World No.1 Rafael Nadal has battled his way into his 10th Australian Open quarter-final with a hard-earned four-set win over dogged Argentine Diego Schwartzman.
Nadal dropped his first set of the tournament before regrouping to move into the last eight with a 6-3 6-7 (4-7) 6-3 6-3 victory in three hours and 51 minutes.
Spain's 16-time grand slam champion will play 2017 Wimbledon runner-up Marin Cilic for a semi-final spot on Tuesday after the big-serving Croat recorded a similarly tough 6-7 (2-7) 6-3 7-6 (7-0) 7-6 (7-3) win over 10th seed Pablo Carrena Busta.
"A great battle," Nadal said after finally seeing off Schwartzman after three hours and 51 minutes on Rod Laver Arena.
"He's a great player in all aspects and I feel that for a lot of moments he was serving well this afternoon.
"That is something he is normally so comfortable with."
After being restricted to one match in three months before the Open, Nadal said he was finally feeling confident in his knees again and ready to make for another serious second-week push for a second title.
"It's the first big match of 2018. I started later than usual ... so one match like this probably helps," said the the 2009 Open champion and three-time runner-up.
Meanwhile hometown favourite Nick Kyrgios succumbed to world No.3 Grigor Dimitrov in a four-set thriller on Rod Laver Arena to extend the Australian Open local title drought.
Dimitrov resisted a spirited fightback from Kyrgios to end Australia's singles hopes at Melbourne Park with a 7-6 (7-3) 7-6 (7-4) 4-6 7-6 (7-4) fourth-round win on Sunday night.
The Bulgarian had the opportunity to serve out the match when he broke Kyrgios' serve to go 5-4 up in a tense fourth set, but was forced to a tiebreaker where he converted his second matchpoint.
"Playing against Nick is always tricky," Dimitrov told the Seven Network.
"Two weeks ago I lost against him ... he was serving unbelievable, playing unbelievable and competing.
"He deserves a lot of credit ... he fought really hard.
"Even when I was serving for the match I just felt it was still not over. I was still not finding my spots well and again he was playing very well.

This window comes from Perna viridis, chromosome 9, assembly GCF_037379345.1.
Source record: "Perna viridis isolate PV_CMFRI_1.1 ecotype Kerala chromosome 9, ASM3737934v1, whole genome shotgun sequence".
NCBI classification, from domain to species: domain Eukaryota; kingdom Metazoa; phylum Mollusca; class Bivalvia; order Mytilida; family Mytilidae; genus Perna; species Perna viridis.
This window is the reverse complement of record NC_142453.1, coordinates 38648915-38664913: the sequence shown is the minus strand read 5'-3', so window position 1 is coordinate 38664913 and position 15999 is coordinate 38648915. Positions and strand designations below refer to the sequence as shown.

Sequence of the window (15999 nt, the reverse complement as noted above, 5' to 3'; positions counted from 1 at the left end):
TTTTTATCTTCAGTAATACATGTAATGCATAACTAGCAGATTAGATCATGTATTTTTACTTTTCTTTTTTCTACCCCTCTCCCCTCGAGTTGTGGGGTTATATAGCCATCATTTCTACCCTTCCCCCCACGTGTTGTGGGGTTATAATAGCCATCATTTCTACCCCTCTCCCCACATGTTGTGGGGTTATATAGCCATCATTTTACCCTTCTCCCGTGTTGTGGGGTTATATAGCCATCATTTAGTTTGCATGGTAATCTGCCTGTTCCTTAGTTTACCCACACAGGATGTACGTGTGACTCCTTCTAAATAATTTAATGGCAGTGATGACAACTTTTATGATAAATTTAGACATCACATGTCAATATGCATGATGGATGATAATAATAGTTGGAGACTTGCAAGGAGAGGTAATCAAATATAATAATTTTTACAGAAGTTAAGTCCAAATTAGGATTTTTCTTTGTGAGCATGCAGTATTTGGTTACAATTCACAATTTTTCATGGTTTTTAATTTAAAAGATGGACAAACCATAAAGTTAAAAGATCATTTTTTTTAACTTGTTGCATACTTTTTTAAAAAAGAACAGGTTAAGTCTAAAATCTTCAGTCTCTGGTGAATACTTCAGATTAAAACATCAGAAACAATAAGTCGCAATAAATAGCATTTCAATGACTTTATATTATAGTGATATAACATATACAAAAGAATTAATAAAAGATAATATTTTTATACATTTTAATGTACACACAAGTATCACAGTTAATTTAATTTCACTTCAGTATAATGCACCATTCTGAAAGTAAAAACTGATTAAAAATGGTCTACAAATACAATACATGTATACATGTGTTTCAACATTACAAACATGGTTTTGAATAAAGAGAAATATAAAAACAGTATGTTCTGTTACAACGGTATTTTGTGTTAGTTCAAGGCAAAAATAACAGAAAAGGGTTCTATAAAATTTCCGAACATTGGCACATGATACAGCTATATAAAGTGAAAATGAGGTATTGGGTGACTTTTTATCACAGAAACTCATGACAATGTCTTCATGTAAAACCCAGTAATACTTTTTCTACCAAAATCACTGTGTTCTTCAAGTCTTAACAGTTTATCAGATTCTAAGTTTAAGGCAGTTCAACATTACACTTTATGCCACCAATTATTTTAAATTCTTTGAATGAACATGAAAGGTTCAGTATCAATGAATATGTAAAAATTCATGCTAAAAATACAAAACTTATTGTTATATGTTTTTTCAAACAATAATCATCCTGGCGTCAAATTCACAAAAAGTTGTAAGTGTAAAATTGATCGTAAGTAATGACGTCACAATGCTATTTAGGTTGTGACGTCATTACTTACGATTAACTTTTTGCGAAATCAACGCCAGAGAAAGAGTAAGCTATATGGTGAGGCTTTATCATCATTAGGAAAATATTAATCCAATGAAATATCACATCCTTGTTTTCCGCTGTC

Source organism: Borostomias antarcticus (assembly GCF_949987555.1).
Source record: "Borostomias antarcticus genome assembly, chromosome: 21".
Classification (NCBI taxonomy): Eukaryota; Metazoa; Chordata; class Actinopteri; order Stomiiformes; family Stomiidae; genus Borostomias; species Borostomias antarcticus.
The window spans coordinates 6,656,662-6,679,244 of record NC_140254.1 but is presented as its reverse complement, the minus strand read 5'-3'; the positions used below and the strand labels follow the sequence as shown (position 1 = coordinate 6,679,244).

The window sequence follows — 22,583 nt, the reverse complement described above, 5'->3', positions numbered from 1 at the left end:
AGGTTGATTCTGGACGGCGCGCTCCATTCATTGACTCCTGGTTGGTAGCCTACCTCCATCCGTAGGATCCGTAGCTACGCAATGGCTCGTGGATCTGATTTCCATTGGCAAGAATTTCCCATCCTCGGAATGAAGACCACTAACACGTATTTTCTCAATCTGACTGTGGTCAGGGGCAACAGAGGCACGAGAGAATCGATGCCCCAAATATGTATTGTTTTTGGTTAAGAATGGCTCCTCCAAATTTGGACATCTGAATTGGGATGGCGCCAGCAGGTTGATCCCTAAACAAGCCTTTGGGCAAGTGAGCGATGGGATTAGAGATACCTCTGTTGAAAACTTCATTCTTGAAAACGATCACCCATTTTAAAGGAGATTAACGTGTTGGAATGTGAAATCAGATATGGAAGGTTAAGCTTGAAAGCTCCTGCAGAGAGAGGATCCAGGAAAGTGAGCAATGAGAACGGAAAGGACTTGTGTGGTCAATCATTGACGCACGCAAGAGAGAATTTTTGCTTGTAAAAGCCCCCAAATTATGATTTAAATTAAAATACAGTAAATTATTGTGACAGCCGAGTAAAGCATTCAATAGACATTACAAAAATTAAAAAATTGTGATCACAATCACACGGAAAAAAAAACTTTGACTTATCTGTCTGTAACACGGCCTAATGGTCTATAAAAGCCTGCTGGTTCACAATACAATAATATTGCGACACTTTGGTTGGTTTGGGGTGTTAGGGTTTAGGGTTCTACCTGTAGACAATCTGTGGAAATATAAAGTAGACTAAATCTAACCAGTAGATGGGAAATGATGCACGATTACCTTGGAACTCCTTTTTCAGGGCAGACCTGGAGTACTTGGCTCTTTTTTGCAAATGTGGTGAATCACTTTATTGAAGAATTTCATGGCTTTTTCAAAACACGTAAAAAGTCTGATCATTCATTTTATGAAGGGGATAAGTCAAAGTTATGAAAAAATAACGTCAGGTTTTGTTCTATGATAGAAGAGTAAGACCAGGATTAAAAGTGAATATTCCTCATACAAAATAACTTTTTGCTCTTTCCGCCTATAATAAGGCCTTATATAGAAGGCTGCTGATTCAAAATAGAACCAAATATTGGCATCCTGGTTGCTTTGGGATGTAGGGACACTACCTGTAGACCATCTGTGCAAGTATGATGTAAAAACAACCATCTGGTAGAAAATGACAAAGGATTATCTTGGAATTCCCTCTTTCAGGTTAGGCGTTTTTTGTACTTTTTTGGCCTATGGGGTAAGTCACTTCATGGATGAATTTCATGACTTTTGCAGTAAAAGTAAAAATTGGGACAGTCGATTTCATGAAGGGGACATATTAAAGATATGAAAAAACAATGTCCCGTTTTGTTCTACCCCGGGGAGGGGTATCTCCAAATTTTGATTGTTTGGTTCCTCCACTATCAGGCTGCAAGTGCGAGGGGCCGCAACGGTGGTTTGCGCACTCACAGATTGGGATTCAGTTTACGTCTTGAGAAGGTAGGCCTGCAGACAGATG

"But I'm glad to go through the match (and win it)."
The No.3 seed will face unseeded surprise packet Kyle Edmund in the quarter- finals after the Briton defeated Italian Andreas Seppi in four sets.
Dimitrov's misfiring game forced him to scrap and scramble his way into the fourth round, but he put in his most polished performance of the tournament against Kyrgios.
And he needed to in order to overcome the most mature display under pressure of the fiery Canberran's career.
While clearly irritated by a racket stringing issue - he directed a string of terse words at his box during breaks in the opening two sets - he largely kept his infamous hot temper in check.
Despite crunching 13 aces and being utterly untroubled on serve, Kyrgios dropped an opening set he largely dominated with his first double-fault of the match in the decisive tiebreaker.
He was staring down the barrel after being broken for the first time in the seventh game of the second set to fall behind 4-3.
But Kyrgios broke an increasingly frustrated Dimitrov's serve in the fifth game of the third set.
The Bulgarian had the match on his racket when he broke to go 5-4 up in the fourth, but Kyrgios broke him to love to get back on even terms and force the thrilling tiebreaker.
The incredibly tight tussle ended with Dimitrov winning a total of 157 points to Kyrgios' 156.